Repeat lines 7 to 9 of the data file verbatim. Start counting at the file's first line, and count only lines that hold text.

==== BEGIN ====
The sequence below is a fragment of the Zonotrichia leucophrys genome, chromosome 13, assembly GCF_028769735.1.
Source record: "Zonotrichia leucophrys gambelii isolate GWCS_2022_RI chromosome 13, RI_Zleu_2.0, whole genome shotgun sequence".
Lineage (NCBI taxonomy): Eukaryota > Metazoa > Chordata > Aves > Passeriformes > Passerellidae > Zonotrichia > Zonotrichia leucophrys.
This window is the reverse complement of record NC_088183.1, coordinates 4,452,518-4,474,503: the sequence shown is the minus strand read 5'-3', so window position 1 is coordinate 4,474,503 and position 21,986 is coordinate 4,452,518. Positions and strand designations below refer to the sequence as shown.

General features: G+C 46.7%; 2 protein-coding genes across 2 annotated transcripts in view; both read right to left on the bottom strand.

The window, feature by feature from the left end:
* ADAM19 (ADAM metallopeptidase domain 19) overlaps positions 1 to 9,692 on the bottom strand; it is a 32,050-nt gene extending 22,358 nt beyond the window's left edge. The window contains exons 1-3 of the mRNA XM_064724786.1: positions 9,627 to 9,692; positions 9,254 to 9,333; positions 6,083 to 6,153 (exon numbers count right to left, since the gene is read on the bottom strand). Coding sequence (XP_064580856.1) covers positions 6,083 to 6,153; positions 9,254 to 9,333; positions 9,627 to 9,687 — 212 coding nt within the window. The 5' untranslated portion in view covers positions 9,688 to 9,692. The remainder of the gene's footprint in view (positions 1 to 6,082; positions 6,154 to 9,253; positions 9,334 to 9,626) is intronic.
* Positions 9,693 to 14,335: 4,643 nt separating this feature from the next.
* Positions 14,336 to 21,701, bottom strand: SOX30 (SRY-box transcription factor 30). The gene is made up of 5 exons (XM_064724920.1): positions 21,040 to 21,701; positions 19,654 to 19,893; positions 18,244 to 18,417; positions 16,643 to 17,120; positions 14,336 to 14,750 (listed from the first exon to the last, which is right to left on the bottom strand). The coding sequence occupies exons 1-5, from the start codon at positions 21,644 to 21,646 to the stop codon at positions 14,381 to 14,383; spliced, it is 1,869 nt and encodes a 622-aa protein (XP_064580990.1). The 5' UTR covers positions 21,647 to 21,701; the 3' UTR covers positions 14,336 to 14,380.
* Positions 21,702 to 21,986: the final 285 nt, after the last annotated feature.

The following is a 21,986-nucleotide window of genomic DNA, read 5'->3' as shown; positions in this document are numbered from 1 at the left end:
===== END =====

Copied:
* ADAM19 (ADAM metallopeptidase domain 19) overlaps positions 1 to 9,692 on the bottom strand; it is a 32,050-nt gene extending 22,358 nt beyond the window's left edge. The window contains exons 1-3 of the mRNA XM_064724786.1: positions 9,627 to 9,692; positions 9,254 to 9,333; positions 6,083 to 6,153 (exon numbers count right to left, since the gene is read on the bottom strand). Coding sequence (XP_064580856.1) covers positions 6,083 to 6,153; positions 9,254 to 9,333; positions 9,627 to 9,687 — 212 coding nt within the window. The 5' untranslated portion in view covers positions 9,688 to 9,692. The remainder of the gene's footprint in view (positions 1 to 6,082; positions 6,154 to 9,253; positions 9,334 to 9,626) is intronic.
* Positions 9,693 to 14,335: 4,643 nt separating this feature from the next.
* Positions 14,336 to 21,701, bottom strand: SOX30 (SRY-box transcription factor 30). The gene is made up of 5 exons (XM_064724920.1): positions 21,040 to 21,701; positions 19,654 to 19,893; positions 18,244 to 18,417; positions 16,643 to 17,120; positions 14,336 to 14,750 (listed from the first exon to the last, which is right to left on the bottom strand). The coding sequence occupies exons 1-5, from the start codon at positions 21,644 to 21,646 to the stop codon at positions 14,381 to 14,383; spliced, it is 1,869 nt and encodes a 622-aa protein (XP_064580990.1). The 5' UTR covers positions 21,647 to 21,701; the 3' UTR covers positions 14,336 to 14,380.